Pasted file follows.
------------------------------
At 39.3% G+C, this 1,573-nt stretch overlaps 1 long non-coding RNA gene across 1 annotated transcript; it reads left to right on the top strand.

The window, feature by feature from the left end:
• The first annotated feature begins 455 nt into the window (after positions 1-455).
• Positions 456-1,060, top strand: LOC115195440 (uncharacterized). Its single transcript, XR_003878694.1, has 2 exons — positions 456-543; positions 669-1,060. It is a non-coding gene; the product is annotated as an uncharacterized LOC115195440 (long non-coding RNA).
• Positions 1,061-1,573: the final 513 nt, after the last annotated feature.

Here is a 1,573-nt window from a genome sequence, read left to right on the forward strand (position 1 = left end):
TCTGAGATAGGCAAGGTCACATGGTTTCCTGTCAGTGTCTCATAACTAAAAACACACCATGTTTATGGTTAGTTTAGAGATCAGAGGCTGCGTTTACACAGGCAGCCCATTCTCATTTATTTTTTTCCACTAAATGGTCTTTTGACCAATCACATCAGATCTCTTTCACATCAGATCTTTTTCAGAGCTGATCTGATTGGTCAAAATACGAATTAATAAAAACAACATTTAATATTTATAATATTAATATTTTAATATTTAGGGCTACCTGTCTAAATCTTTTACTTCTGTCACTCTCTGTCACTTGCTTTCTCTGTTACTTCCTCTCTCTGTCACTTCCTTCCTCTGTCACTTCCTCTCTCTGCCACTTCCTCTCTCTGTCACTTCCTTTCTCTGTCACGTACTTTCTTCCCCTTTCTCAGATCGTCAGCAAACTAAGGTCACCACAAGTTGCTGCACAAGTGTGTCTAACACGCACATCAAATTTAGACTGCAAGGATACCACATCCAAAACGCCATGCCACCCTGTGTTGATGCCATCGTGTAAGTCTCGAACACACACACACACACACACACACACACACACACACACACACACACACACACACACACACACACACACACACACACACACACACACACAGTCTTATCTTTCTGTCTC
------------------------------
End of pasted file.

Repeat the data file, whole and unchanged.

At 39.3% G+C, this 1,573-nt stretch overlaps 1 long non-coding RNA gene across 1 annotated transcript; it reads left to right on the top strand.

The window, feature by feature from the left end:
• The first annotated feature begins 455 nt into the window (after positions 1-455).
• Positions 456-1,060, top strand: LOC115195440 (uncharacterized). Its single transcript, XR_003878694.1, has 2 exons — positions 456-543; positions 669-1,060. It is a non-coding gene; the product is annotated as an uncharacterized LOC115195440 (long non-coding RNA).
• Positions 1,061-1,573: the final 513 nt, after the last annotated feature.

Here is a 1,573-nt window from a genome sequence, read left to right on the forward strand (position 1 = left end):
TCTGAGATAGGCAAGGTCACATGGTTTCCTGTCAGTGTCTCATAACTAAAAACACACCATGTTTATGGTTAGTTTAGAGATCAGAGGCTGCGTTTACACAGGCAGCCCATTCTCATTTATTTTTTTCCACTAAATGGTCTTTTGACCAATCACATCAGATCTCTTTCACATCAGATCTTTTTCAGAGCTGATCTGATTGGTCAAAATACGAATTAATAAAAACAACATTTAATATTTATAATATTAATATTTTAATATTTAGGGCTACCTGTCTAAATCTTTTACTTCTGTCACTCTCTGTCACTTGCTTTCTCTGTTACTTCCTCTCTCTGTCACTTCCTTCCTCTGTCACTTCCTCTCTCTGCCACTTCCTCTCTCTGTCACTTCCTTTCTCTGTCACGTACTTTCTTCCCCTTTCTCAGATCGTCAGCAAACTAAGGTCACCACAAGTTGCTGCACAAGTGTGTCTAACACGCACATCAAATTTAGACTGCAAGGATACCACATCCAAAACGCCATGCCACCCTGTGTTGATGCCATCGTGTAAGTCTCGAACACACACACACACACACACACACACACACACACACACACACACACACACACACACACACACACACACACACACACACACACACACACAGTCTTATCTTTCTGTCTC